Is It Hard To Part With Your Art?

Posted by: Lyra Pappin

For an artist, handing over their artwork to a total stranger can be a traumatic experience.

Imagine the following scene:

"Hey!  This person wants to buy your painting, isn’t that great?"


"It’s not really just a painting.  It’s pencil with watercolour."


"Okay, but still. My friend really hates her husband’s sports collection, so she said she wants to like, add art and stuff to their place."


Imagined internal dialogue: Oh my god. Don’t panic. Please. It’s okay.  Just because this person doesn’t know the first thing about art doesn’t mean she is entirely undeserving of it.  It’s okay. You can let it go. Breathe. Sigh. No, wait! Don’t sigh.  Just tell the lovely drawing-painting hybrid that everything will be alright and let it go.


It might be hard for non-artists to understand, but think of it this way:  could you just give away your favourite sweater?  Your favourite album?  It’s hard to find something appropriate to compare it to but for artists their work can grow to be an extension of themselves.  After all, it is something that has come out of their mind, through their hands, and painstakingly and lovingly created.  After nurturing something from its inception to realization, how could one not feel attached?


Painter Francis Bacon put it this way: “The creative process is a cocktail of instinct, skill, culture and a highly creative feverishness. It is not like a drug; it is a particular state when everything happens very quickly, a mixture of consciousness and unconsciousness, of fear and pleasure; it’s a little like making love, the physical act of love”.


So with such intense connection to their art, how can artists let it go? The business of art is so different than the creative process that it can put a negative spin on the whole experience.  It’s a fine line to balance because artists rely on their audience to make a living.  Post-impressionalist artist Paul Cezanne reconciled this difference by revealing that even though he worked to make a living, “…the man must remain obscure. The pleasure must be found in the work”.  He doesn't want his artistic process to be about himself or even the finished product.  For Cezanne, the process of creating is the important part.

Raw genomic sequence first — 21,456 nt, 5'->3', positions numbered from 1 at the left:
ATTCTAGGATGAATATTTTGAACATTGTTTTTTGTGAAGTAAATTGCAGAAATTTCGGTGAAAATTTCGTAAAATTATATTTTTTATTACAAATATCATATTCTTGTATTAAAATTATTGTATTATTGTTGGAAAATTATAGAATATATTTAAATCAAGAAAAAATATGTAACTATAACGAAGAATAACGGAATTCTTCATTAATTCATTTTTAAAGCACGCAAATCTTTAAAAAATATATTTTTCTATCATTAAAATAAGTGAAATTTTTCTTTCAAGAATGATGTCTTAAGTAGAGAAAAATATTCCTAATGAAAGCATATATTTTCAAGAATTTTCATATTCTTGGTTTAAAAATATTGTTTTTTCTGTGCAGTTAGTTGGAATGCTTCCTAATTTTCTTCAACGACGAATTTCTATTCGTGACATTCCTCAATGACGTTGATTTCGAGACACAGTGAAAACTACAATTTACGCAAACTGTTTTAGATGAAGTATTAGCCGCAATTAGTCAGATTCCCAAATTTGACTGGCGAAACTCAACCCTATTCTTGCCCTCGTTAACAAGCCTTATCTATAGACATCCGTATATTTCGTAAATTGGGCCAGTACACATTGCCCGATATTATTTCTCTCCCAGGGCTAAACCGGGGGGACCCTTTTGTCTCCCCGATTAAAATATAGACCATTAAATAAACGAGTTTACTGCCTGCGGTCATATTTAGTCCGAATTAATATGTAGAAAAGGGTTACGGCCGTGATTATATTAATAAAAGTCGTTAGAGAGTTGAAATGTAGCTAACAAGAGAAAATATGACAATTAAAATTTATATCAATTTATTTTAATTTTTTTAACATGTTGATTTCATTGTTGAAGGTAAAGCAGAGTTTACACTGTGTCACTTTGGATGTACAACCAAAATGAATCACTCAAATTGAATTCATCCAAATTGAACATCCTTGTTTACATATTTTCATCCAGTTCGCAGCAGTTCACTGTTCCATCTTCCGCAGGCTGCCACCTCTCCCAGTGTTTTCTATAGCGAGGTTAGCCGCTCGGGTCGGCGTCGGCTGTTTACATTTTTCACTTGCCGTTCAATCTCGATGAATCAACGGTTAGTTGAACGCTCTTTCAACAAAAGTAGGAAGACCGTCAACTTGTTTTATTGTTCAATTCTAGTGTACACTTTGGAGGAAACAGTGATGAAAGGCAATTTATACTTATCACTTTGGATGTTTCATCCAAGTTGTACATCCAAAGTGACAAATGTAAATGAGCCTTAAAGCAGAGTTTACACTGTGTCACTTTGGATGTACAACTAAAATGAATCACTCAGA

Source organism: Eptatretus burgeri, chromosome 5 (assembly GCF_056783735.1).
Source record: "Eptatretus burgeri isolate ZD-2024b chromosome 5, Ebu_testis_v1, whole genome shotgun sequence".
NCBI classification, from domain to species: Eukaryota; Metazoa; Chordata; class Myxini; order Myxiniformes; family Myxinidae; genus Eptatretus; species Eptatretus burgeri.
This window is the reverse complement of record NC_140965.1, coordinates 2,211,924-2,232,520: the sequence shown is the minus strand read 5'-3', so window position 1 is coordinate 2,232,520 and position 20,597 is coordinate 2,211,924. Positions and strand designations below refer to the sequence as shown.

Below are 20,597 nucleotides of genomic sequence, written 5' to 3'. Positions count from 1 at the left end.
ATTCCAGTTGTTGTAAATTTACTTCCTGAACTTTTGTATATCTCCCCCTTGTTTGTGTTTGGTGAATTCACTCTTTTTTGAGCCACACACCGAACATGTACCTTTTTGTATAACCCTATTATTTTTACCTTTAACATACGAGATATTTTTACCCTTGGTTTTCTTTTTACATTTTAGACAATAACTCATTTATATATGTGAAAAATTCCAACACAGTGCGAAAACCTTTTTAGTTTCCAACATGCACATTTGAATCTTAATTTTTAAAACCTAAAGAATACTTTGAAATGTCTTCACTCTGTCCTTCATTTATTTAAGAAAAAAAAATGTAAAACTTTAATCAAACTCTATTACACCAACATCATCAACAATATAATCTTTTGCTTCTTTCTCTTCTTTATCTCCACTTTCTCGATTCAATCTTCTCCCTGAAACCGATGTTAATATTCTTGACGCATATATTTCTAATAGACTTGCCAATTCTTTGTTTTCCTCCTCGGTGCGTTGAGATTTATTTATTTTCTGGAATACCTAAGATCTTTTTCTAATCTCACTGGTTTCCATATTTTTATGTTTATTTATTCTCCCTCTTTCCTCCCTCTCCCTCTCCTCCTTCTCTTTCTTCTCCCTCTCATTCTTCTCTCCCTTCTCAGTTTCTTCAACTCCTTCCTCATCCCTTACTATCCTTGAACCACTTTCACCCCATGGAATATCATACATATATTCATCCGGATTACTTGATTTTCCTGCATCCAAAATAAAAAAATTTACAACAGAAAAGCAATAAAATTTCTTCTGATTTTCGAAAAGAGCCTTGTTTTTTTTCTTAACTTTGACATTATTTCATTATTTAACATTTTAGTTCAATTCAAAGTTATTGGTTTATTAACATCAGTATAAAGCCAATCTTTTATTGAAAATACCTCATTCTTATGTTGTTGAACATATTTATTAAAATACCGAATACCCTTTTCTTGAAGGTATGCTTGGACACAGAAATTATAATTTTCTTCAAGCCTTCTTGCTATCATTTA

Although Andy Warhol was never guilty of avoiding the spotlight, he took another approach to separating himself from his art by downplaying the tendency to view artists as special beings.  He looked at being an artist as having any other job saying, “
I do the same thing everyday. I go to work and paint. I try to turn out as many pictures as I can”.  Perhaps looking at art as a business worked for him, but it doesn’t work for everyone.


It can also be a shock for any artist to meet their audience.  It might be hard not to take it personally if someone doesn’t love your work the same way that you do, but it’s part of the game.  Art collector Mary Boone states that “There are not only more people collecting, there are more people collecting for the wrong reasons, basically as the latest get rich quick scheme. They buy art like lottery tickets.”  Unfortunately, this is something artists and collectors alike must get used to.  Unless you create just for yourself, the dirty side of the art world is that it is a business, and just like any other business the point is to make money.  As Boone later puts it, “I had reservations about making art a business, but I got over it”.


While you might not have the perfect buying-selling relationship with your clients, it’s also helpful to recall that you have a lot of art left in you.  It will never be the last sweater you will knit, the last quilt woven, or the last paint to hit the canvas.  Keep looking ahead to the future and it won’t be difficult to wave goodbye to the past.



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Lyra Pappin
Toronto, ON, Canada

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